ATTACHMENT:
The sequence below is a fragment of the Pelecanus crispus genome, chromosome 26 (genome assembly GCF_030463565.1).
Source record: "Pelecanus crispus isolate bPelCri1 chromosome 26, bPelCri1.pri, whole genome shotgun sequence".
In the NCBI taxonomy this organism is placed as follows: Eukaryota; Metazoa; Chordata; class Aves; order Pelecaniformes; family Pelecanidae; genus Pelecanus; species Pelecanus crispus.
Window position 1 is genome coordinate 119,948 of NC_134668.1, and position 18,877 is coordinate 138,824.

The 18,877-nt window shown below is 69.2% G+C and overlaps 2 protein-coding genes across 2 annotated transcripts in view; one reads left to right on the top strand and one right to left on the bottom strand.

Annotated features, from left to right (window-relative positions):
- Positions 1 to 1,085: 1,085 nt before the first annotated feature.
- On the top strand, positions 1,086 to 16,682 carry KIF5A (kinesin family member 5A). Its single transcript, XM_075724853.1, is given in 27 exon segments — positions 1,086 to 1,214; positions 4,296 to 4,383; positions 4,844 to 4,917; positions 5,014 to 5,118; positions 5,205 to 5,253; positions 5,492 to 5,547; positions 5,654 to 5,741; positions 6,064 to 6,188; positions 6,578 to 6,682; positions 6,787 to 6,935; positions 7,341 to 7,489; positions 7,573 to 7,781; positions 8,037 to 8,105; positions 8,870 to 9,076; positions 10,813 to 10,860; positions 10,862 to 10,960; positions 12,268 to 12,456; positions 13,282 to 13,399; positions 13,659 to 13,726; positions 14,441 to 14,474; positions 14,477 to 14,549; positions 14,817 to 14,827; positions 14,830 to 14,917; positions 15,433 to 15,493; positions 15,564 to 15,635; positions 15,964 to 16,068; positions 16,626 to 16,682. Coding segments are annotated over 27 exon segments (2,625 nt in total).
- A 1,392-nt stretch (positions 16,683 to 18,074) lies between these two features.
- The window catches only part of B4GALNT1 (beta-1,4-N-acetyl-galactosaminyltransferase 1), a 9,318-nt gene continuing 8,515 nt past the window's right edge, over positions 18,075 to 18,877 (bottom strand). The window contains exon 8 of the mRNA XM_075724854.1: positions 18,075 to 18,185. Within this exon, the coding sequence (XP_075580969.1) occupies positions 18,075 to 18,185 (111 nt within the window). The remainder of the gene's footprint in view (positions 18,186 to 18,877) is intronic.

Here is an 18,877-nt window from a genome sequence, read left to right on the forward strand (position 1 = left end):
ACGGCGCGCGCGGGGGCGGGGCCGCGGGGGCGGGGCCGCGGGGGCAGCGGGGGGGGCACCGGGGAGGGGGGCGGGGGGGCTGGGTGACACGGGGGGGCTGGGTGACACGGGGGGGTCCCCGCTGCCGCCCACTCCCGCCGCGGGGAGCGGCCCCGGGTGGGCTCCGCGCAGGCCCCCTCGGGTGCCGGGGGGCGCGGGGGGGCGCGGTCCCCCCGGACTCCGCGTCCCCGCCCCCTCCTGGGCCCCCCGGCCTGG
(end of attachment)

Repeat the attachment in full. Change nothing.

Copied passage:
The sequence below is a fragment of the Pelecanus crispus genome, chromosome 26 (genome assembly GCF_030463565.1).
Source record: "Pelecanus crispus isolate bPelCri1 chromosome 26, bPelCri1.pri, whole genome shotgun sequence".
In the NCBI taxonomy this organism is placed as follows: Eukaryota; Metazoa; Chordata; class Aves; order Pelecaniformes; family Pelecanidae; genus Pelecanus; species Pelecanus crispus.
Window position 1 is genome coordinate 119,948 of NC_134668.1, and position 18,877 is coordinate 138,824.

The 18,877-nt window shown below is 69.2% G+C and overlaps 2 protein-coding genes across 2 annotated transcripts in view; one reads left to right on the top strand and one right to left on the bottom strand.

Annotated features, from left to right (window-relative positions):
- Positions 1 to 1,085: 1,085 nt before the first annotated feature.
- On the top strand, positions 1,086 to 16,682 carry KIF5A (kinesin family member 5A). Its single transcript, XM_075724853.1, is given in 27 exon segments — positions 1,086 to 1,214; positions 4,296 to 4,383; positions 4,844 to 4,917; positions 5,014 to 5,118; positions 5,205 to 5,253; positions 5,492 to 5,547; positions 5,654 to 5,741; positions 6,064 to 6,188; positions 6,578 to 6,682; positions 6,787 to 6,935; positions 7,341 to 7,489; positions 7,573 to 7,781; positions 8,037 to 8,105; positions 8,870 to 9,076; positions 10,813 to 10,860; positions 10,862 to 10,960; positions 12,268 to 12,456; positions 13,282 to 13,399; positions 13,659 to 13,726; positions 14,441 to 14,474; positions 14,477 to 14,549; positions 14,817 to 14,827; positions 14,830 to 14,917; positions 15,433 to 15,493; positions 15,564 to 15,635; positions 15,964 to 16,068; positions 16,626 to 16,682. Coding segments are annotated over 27 exon segments (2,625 nt in total).
- A 1,392-nt stretch (positions 16,683 to 18,074) lies between these two features.
- The window catches only part of B4GALNT1 (beta-1,4-N-acetyl-galactosaminyltransferase 1), a 9,318-nt gene continuing 8,515 nt past the window's right edge, over positions 18,075 to 18,877 (bottom strand). The window contains exon 8 of the mRNA XM_075724854.1: positions 18,075 to 18,185. Within this exon, the coding sequence (XP_075580969.1) occupies positions 18,075 to 18,185 (111 nt within the window). The remainder of the gene's footprint in view (positions 18,186 to 18,877) is intronic.

Here is an 18,877-nt window from a genome sequence, read left to right on the forward strand (position 1 = left end):
ACGGCGCGCGCGGGGGCGGGGCCGCGGGGGCGGGGCCGCGGGGGCAGCGGGGGGGGCACCGGGGAGGGGGGCGGGGGGGCTGGGTGACACGGGGGGGCTGGGTGACACGGGGGGGTCCCCGCTGCCGCCCACTCCCGCCGCGGGGAGCGGCCCCGGGTGGGCTCCGCGCAGGCCCCCTCGGGTGCCGGGGGGCGCGGGGGGGCGCGGTCCCCCCGGACTCCGCGTCCCCGCCCCCTCCTGGGCCCCCCGGCCTGG